POSTED: Wednesday, May 18, 2011 - 10:04am
UPDATED: Thursday, November 14, 2013 - 6:14am
"Formosan" termites are hungrier and more aggressive, even attacking exterminators.
An aggressive type of "super" termite has been found in St. Augustine, Florida
Smith Brothers Pest Control found nests of Formosan termites on a boat in a boatyard near downtown St. Augustine.
"I was shocked. I was thinking this is unbelievable because these guys were so bad. They're mean," Mike Smith, owner of Smith Brothers Pest Control.
Last week Smith and his son were told about a swarm of insects around a boat which is dry docked at a boatyard.
Upon inspection, Smith and his son found several of their nests on a 60 foot trawler from Miami.
His description of the incident sounded like something from a science fiction movie.
"They started rattling their heads, sounded like Rice Krispies. Then the secretion of the stuff coming out of their heads it's like a deterrent for the ants and stuff. We got the sticky stuff all over us," he said.
Smith said he called a state inspector about the Formosan termite, which is new to St. Augustine to check out the critters.
The inspector confirmed the pesky bugs on the boat were Formosan termites.
Smith's son, Mike Smith Jr., said it takes four times more gas to kill the Formosan termite than your run of the mill drywood termite.
They also can devour a one foot piece of 2X4 wood in three weeks.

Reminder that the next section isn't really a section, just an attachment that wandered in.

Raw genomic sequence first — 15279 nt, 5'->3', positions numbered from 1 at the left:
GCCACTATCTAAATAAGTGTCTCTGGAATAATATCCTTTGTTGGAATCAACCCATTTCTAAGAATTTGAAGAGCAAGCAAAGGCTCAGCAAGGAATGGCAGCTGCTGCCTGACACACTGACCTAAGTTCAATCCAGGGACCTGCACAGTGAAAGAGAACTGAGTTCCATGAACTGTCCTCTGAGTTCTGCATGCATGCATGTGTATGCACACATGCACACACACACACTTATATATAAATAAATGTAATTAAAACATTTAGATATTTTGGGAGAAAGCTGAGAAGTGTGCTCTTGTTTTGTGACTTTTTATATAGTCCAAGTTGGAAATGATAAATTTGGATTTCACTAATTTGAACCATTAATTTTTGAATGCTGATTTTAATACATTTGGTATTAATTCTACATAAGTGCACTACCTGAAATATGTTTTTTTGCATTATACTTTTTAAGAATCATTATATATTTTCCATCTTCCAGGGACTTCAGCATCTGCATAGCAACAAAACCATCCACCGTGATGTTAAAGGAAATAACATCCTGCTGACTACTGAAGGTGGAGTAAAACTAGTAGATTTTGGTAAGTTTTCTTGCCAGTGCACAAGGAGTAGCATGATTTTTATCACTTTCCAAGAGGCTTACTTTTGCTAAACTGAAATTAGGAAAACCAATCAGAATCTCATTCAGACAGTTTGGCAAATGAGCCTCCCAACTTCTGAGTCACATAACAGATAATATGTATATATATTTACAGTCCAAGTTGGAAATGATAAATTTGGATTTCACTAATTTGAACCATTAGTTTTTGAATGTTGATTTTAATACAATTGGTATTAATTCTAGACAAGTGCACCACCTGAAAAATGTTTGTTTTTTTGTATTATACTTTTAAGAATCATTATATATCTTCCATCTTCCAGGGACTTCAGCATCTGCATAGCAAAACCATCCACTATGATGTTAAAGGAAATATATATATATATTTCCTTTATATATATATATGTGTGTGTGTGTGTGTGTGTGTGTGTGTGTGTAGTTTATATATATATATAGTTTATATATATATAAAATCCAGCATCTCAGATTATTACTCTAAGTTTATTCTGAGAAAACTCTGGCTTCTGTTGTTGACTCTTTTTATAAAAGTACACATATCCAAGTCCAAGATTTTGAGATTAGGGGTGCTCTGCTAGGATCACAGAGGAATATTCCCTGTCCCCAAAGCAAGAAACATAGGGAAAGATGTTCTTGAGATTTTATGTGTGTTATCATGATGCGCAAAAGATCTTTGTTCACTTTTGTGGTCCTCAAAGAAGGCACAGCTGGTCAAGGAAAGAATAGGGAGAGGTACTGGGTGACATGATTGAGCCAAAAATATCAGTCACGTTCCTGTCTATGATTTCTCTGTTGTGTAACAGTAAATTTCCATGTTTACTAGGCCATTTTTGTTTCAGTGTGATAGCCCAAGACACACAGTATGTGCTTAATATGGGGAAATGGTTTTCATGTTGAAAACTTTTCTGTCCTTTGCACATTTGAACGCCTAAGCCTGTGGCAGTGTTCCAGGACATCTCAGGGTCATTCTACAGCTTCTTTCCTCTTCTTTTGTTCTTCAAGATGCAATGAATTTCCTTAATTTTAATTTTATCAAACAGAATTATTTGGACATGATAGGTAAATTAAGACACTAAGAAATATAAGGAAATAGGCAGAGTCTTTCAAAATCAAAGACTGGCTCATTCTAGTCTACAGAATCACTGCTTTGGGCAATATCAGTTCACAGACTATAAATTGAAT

Smith said it would take your average termite about four months.
And they don't just bite wood.
"As soon as we started taking this nest out, they started attacking us," Smith. "They were like needles, they clipped on to you. You gotta knock them off. They're very aggressive."
The Formosan "is one of the most destructive termite species in the world today," according to the University of Florida Institute of Food and Agricultural Sciences website.
It is characterized by large colonies and the rapid rate that it can eat wood.
"The territory of a single colony can be up to 300 feet...it infests a wide variety of structures (including boats and high-rise condominiums), according to the IFAS.
Smith tented the boat over the weekend.
However, because they had already swarmed, Smith said there's no work where the tiny terrors are eating now.
The neighborhood right next to the boatyard is the Lincolnville Historic District, and it's chock full of old wooden houses.
"Sooner or later, they'll show up," Smith said, "and that's the bad news for St. Augustine."